By Janel Shoun on 7/15/2011
|Deborah Taylor Tate
Lipscomb University’s Executive-in-Residence in the Department of Communication and Journalism Deborah Taylor Tate was on Capitol Hill this week introducing a new bill to promote healthy media messages about girls and women for the benefit of all youth.
The bill proposes creating a competitive grant program to support media literacy programs and youth empowerment groups, to facilitate research on how depictions of women and girls in media affect youth, and to create the National Task Force on Women and Girls in the Media to help promote healthy, balanced and positive messages about girls and women in the media.
Senator Kay Hagan (D-NC) and Congresswoman Tammy Baldwin (D- WI) also joined in the announcement of the bill, the first major project of the Healthy MEdia Commission, founded in April by the Girl Scouts of the USA, the National Association of Broadcasters (NAB), the National Cable & Telecommunications Association (NCTA) and The Creative Coalition.
Davis, who founded the Geena Davis Institute on Gender in Media, partners with Tate, a former FCC Commissioner known as the “children’s commissioner” due to constant efforts to protect and nourish children in regards to media, are partnering to head up the commission.
“We are proud to join together to transform how we approach gender equality and images of women and girls in the media. What children see affects their attitudes toward male and female roles, as well as impacts the value they place on girls and women in society,” said Tate when the commission was announced.
|Davis (left) and Tate (right) announce the new commission members in early July.
“Working together, Healthy MEdia: Commission for Positive Images of Women and Girlswill lead the national conversation about how to ensure we are creating a positive media environment for all our children,” she said.
Earlier this month, Tate and Davis made a national announcement of the commission members
, made up of media industry leaders, subject matter experts, youth representatives and the creative community. Commission members include:
- Salaam Coleman Smith, president, The Style Network;
- Linda Kinney, vice president for regulatory affairs, Motion Picture Association of America;
- Cindy McConkey, senior vice president, corporate communications, Scripps Network;
- Ann Shoket, editor-in-chief, Seventeen Magazine;
- Jeanine Liburd, executive vice president, communications and public affairs, Black Entertainment Television; and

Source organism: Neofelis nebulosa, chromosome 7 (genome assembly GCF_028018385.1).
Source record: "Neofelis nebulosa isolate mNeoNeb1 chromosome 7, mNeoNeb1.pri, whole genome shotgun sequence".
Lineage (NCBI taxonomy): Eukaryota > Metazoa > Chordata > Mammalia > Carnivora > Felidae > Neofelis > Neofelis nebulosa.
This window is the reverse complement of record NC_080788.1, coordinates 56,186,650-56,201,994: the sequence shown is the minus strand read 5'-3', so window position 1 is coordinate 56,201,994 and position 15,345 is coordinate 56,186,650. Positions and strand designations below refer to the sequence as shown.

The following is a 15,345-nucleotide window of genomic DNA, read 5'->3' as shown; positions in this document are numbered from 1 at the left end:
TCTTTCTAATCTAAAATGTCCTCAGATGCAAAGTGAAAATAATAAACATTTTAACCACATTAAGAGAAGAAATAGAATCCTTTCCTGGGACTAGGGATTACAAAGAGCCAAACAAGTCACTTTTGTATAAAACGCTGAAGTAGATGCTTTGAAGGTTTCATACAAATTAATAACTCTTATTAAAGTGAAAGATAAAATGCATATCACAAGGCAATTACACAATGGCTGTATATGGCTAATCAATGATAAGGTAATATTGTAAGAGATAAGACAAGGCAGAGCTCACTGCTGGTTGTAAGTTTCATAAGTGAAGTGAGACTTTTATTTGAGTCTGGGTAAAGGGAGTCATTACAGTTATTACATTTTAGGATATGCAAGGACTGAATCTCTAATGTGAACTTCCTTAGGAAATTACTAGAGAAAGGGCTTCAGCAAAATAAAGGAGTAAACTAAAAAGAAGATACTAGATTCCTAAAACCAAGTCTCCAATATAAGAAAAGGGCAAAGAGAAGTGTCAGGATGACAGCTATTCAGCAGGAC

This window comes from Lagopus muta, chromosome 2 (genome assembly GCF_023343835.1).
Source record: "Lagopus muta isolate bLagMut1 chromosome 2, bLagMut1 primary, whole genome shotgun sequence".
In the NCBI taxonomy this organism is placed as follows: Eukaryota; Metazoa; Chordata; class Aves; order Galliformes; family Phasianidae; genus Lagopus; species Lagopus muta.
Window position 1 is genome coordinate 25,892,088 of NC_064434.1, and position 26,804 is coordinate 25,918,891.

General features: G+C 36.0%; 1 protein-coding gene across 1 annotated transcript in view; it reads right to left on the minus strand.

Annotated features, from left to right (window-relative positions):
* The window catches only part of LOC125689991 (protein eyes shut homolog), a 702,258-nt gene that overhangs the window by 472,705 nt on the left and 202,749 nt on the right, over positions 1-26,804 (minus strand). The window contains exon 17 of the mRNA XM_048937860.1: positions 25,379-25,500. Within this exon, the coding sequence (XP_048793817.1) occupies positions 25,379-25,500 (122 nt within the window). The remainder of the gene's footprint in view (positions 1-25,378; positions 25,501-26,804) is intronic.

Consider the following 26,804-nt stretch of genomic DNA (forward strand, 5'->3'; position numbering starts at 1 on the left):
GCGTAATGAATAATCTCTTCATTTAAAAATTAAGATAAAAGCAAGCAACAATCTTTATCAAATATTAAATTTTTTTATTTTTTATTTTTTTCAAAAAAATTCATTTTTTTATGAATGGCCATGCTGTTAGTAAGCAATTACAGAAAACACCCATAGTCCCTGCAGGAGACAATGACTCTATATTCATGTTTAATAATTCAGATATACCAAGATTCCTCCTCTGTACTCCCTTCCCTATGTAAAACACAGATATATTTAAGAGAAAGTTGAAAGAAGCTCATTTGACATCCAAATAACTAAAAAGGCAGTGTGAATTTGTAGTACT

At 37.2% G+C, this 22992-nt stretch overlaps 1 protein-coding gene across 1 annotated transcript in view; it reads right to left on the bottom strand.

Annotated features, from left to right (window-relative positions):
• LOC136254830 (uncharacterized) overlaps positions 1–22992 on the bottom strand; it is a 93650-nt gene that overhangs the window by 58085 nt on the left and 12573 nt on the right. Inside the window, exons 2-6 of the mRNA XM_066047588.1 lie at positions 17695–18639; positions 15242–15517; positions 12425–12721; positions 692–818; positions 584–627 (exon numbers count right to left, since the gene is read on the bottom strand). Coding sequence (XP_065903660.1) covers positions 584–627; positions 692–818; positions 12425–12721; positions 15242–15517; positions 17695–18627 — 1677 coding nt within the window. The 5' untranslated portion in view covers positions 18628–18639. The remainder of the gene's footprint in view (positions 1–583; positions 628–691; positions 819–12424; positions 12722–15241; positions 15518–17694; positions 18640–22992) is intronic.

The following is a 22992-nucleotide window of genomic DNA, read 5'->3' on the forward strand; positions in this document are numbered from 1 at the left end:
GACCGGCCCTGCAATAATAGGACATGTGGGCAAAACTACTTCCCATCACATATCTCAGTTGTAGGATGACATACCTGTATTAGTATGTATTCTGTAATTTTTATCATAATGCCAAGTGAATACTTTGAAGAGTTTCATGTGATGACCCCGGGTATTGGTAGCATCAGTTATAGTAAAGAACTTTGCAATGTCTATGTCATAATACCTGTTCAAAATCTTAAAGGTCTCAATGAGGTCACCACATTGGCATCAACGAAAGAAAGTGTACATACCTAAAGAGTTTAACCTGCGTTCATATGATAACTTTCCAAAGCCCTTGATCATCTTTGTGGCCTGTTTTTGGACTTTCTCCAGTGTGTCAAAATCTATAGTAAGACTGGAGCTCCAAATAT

- Ivelisse Estrada, senior vice president, corporate and community relations, Univision Communications.
The commission held its first meeting this week in Washington D.C. The meeting included a private screening of the highly-acclaimed “Miss Representation,” a documentary addressing the effects of media on girls, directed by Jennifer Siebel Newsom, also a commission member.
The Healthy Media Commission grew out of the October 2010 Healthy Media for YouthSummit, hosted bythe Girl Scouts, NAB, NCTA and The Creative Coalition. The summit recommended the formation of a commission to spearhead an industry-wide commitment to promote positive images of girls and women in the media.
To accomplish that, the commission plans to host a national discussion on best practices promoting positive and balanced images of girls and women, develop a blueprint to create a positive media environment for kids, produce concrete recommendations to media and policy leaders and champion media leaders who are promoting positive content and balanced images.
Tate has served as an executive-in-residence at Lipscomb’s University’s Department of Communication and Journalism since last fall. She recently hosted a series of community forums on Leadership and Civility in the Digital Age on the Lipscomb campus, in cooperation with Lipscomb’s Institute for Civic Leadership.
Tate is also a senior fellow at both the East West Institute and the Free State Foundation and serves on numerous national boards including Common Sense Media, Centerstone Research Institute, Minority and Media Telecommunications Council and Healthstream Inc. Tate was recognized for her work on child online safety by the World Telecommunications and Information Society Day Laureate and was recently appointed the International Telecommunications Union's Global Special Envoy for child online activities.
|(l to r) Tate, Davis, Baldwin and Hagan watch as Girl Scout Katy McGraff announces the Healthy Media for Youth Act.